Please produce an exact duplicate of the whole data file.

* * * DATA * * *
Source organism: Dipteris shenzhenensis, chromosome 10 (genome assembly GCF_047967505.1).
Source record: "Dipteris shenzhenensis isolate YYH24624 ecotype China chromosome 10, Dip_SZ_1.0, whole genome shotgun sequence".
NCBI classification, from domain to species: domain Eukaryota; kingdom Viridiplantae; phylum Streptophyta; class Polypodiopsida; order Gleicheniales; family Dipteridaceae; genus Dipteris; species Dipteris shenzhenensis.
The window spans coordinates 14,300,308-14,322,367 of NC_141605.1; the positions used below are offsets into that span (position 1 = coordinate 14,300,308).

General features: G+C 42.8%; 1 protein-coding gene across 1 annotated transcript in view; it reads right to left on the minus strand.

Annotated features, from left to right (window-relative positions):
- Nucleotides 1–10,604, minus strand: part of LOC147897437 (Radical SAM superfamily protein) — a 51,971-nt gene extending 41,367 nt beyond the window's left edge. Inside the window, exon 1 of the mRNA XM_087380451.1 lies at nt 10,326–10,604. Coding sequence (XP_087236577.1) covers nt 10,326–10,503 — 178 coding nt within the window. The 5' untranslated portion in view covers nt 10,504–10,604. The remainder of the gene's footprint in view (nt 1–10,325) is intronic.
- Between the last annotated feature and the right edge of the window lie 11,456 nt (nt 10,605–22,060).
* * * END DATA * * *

Source organism: Dipteris shenzhenensis, chromosome 10 (genome assembly GCF_047967505.1).
Source record: "Dipteris shenzhenensis isolate YYH24624 ecotype China chromosome 10, Dip_SZ_1.0, whole genome shotgun sequence".
NCBI classification, from domain to species: domain Eukaryota; kingdom Viridiplantae; phylum Streptophyta; class Polypodiopsida; order Gleicheniales; family Dipteridaceae; genus Dipteris; species Dipteris shenzhenensis.
The window spans coordinates 14,300,308-14,322,367 of NC_141605.1; the positions used below are offsets into that span (position 1 = coordinate 14,300,308).

General features: G+C 42.8%; 1 protein-coding gene across 1 annotated transcript in view; it reads right to left on the minus strand.

Annotated features, from left to right (window-relative positions):
- Nucleotides 1–10,604, minus strand: part of LOC147897437 (Radical SAM superfamily protein) — a 51,971-nt gene extending 41,367 nt beyond the window's left edge. Inside the window, exon 1 of the mRNA XM_087380451.1 lies at nt 10,326–10,604. Coding sequence (XP_087236577.1) covers nt 10,326–10,503 — 178 coding nt within the window. The 5' untranslated portion in view covers nt 10,504–10,604. The remainder of the gene's footprint in view (nt 1–10,325) is intronic.
- Between the last annotated feature and the right edge of the window lie 11,456 nt (nt 10,605–22,060).